MI leader: Trump didn't ask for election interference

Remigio Civitarese
Novembre 23, 2020

In Wayne County, after Republican canvassers first refused to certify the election this past week, Trump tweeted: "Wow!"

Trump had an initial lead in MI on Election Day until mail-in ballots swung the race in Biden's favor, putting the former vice president ahead of the sitting president by more than 150,000 votes in the battleground state.

But after receiving feedback from the community that night, the board agreed to certify the election.

Trump's insistence on voter fraud in some of the aforementioned states carry a pattern: the Republican went on to lose a number of swing states after early leads vanished as mail-in votes were counted, powered in large part by counties and cities with high Black populations who voted overwhelmingly for his Democratic challenger.

Trump has closely kept an eye on developments in MI where his campaign and supporters have unsuccessfully filed unsuccessful lawsuits to try and reverse the election's outcome.

The Bureau of Elections has recommended the Board of State Canvassers certify the results, noting that all of Michigan's 83 counties have certified the results.

The request came a day after President Trump met at the White House with Republican state Senate Majority Leader Mike Shirkey and GOP state House Speaker Lee Chatfield.

After a week of foolery in the process of certifying Michigan's election results, which show the state going for decisively for President-elect Joe Biden over incumbent President Trump, Black Detroiters are fighting back against what they see as an attempt to disenfranchise them.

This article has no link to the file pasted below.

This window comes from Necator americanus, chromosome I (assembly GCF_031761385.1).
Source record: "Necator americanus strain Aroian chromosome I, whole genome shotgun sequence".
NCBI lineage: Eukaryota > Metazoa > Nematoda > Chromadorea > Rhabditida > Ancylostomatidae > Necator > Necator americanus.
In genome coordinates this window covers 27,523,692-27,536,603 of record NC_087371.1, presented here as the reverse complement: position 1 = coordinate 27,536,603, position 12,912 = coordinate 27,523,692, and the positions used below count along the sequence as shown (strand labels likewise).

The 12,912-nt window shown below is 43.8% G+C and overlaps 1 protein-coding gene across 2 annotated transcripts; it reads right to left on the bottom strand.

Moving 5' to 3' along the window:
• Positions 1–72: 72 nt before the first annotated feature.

'Michigan election law clearly requires that the state´s electors must be those nominated by the party that received the most votes - not the Legislature, ' says a stock email House Republicans are sending in response to people who contact their offices. It also asks that the judge block the hijacking of electoral votes.

If at least three canvassers don't vote to certify the election, the vote fails and likely gets tossed to the courts. Shinkle's wife, Mary, was a poll challenger at Detroit's TCF Center and a witness in Trump's lawsuit, which was dropped last week.

Legal Counsel to former Governor Jennifer Granholm, Steve Liedel, agrees.

John Pirich, a veteran of state election law and adjunct faculty member at the Michigan State University College of Law, says, "Auditing the election is not within its scope of duties; the board is only responsible for reviewing the vote calculations and signing them".

"Appointing members of the electoral college is not legislative-it's not passing a law".

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